I don’t know her but I feel from her face a pain that I can deeply understand. It is the pain of loss. There is an old Hungarian proverb, “Adam ate the apple and our teeth still ache.” When man corrupted God’s plan the consequences were staggering. A fruitful planet became a fallen world where evil, disaster and death leave no one untouched.
The first one to experience pain was God. Lucifer rebelled in heaven and that must have hurt deeply. Man followed suit and Genesis 6:5,6 records: “When the Lord saw that man’s wickedness was widespread on the earth and that every scheme his mind thought of was nothing but evil all the time, the Lord regretted that He had made man on the earth, and He was grieved in His heart.”
Philip Yancey noted, “Suffering can never ultimately be meaningless, because God Himself has shared it.”
Until God establishes a new heaven and a new earth pain will continue to squeeze us to levels of hurt that even a pill-preoccupied culture cannot escape. So we must embrace and understand it. When an earthquake and tsunami kill and destroy at staggering proportions there are key lessons we should remember that will help us and those more deeply suffering.
1. Do not run from pain. John Powell noted, “When I enter into my pain rather than run from it, I will find at the center of my pain an amazing insight.” Grief is real and grieving is important. Let those who have lost linger and learn in deprivation. To hide and run is only to put off suffering that in later days will be more difficult to handle. What they need is comfort not escape. “If I ever wonder about the appropriate ‘spiritual’ response to pain and suffering, I can note how Jesus responded to His own: with fear and trembling, with loud cries and tears.”—Philip Yancey
2. Pain is not abated by platitudes. To push spiritual principles upon a hurting person, to say, “Cheer up things will get better” or, “God must have a plan in this” or “It could have been worse . . .” is like kicking a lame man. Those awash in hurting need a preserver not counsel. Silence and caring hands surpass a running mouth.
3. Pain doesn’t just go away and there is nothing spiritual about pretending to ignore it. It is nineteen years since the death of my best friend and 247 fellow soldiers. I still feel the loss. Arthur Hallam wrote that “Pain is the deepest thing we have in our nature.” Ah, but is it? Does not love run deeper! But pain abides and when we accept that we find the steps that lead to a greater love.
4. Pain is an opportunity to rouse those who are lost to a hope that is eternal. C.S. Lewis, a philosopher acquainted with grief wrote, “God whispers to us in our pleasures, speaks in our conscience, but shouts in our pains: it is His megaphone to rouse a deaf world.” Nothing happens by accident before a sovereign Lord.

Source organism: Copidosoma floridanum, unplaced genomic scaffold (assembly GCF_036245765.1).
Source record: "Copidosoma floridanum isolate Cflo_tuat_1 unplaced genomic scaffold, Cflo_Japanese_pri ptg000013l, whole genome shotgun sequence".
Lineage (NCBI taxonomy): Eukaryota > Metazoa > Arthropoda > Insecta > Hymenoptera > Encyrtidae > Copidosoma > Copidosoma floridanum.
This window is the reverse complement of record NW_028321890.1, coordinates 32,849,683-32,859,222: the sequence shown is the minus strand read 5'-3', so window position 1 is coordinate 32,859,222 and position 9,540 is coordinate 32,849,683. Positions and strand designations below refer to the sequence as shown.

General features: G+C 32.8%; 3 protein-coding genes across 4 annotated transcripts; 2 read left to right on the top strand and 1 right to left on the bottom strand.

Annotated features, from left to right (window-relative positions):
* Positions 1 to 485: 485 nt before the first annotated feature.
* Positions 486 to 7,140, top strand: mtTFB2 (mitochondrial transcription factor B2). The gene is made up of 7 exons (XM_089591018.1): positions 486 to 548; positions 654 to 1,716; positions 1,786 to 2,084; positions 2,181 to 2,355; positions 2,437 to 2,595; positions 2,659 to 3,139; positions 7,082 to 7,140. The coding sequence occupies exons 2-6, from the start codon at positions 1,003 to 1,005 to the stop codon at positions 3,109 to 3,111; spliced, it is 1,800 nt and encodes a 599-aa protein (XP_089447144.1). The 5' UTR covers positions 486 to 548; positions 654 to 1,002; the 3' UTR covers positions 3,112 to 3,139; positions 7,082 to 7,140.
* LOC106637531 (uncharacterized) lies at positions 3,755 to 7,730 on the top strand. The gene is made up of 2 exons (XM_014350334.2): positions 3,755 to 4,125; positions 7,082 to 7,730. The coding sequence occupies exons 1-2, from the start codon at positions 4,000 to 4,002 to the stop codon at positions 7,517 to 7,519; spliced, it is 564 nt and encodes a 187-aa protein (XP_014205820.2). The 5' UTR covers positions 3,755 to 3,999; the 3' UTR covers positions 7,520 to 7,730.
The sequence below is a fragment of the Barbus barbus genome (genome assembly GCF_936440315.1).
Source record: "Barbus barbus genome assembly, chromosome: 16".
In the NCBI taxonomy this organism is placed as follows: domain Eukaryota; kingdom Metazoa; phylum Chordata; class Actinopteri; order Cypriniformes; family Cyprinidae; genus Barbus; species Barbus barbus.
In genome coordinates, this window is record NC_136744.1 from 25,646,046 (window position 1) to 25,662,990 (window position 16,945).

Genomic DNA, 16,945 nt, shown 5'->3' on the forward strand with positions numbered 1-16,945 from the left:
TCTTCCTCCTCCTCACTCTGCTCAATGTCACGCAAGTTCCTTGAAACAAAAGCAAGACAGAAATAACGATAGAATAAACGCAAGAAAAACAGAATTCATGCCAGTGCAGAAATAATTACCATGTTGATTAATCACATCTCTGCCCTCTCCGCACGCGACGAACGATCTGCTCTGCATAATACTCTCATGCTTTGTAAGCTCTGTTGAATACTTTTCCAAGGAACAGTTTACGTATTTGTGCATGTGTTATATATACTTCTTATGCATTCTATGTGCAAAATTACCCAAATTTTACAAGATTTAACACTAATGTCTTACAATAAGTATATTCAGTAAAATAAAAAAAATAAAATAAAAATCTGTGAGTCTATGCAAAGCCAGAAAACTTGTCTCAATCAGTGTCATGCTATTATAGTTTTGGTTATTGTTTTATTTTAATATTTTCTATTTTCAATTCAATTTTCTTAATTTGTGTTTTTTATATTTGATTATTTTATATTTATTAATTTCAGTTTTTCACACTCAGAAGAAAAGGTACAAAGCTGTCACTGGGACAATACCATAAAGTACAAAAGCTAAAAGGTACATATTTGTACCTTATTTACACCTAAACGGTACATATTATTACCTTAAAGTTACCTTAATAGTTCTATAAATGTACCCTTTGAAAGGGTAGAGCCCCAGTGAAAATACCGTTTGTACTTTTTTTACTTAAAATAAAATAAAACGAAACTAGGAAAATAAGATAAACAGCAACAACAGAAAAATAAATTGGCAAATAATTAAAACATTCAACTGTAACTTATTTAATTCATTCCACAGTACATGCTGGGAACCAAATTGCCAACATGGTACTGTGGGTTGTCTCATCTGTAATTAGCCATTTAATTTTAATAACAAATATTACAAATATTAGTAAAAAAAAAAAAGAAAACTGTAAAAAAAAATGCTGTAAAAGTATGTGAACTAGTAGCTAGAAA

5. Pain leads to a choice. The Gospel is meant to lift up so we carefully convey it under the leading of the Holy Spirit. In time the anguished woman may ask, “What is the meaning of life? Why did this disaster happen? How do I fill this empty void that gnaws at my soul and yearns to be filled? If we have been faithful in compassion, good listeners and authentic lovers, God may give us the privilege of sharing with her and countless others the message of His love through Jesus. The question is, “Are we willing to go and be lights where darkness dwells?” God does not hold us accountable for explaining tragedy but we will give account for what we did or did not do with our hope in Christ—herein is the paradox of the wave.
Revelation 21:4--He will wipe away every tear from their eyes. Death will no longer exist; grief, crying, and pain will exist no longer, because the previous things have passed away.
When pain is to be borne, a little courage helps more than much knowledge, a little human sympathy more than much courage, and the least tincture of the love of God more than all.—C. S. Lewis
Whenever pain is mentioned as being God’s plan, the innate heart of man rebels—“Surely God does not mean that we are only perfected through suffering?”—Oswald Chambers in Notes On Isaiah
©2004 Daniel York ARR. Reveration is the weekly devotional ministry of First Cause. If you would like to receive these devotionals go to www.firstcause.org and click on the “Click here to receive weekly devotionals” box. Unlimited permission to copy this devotional without altering text or profiteering is allowed subject to inclusion of this copyright notice.
Ecclesiastes 12:10-The Teacher sought to find delightful sayings and to accurately write words of truth. (Holman CSB)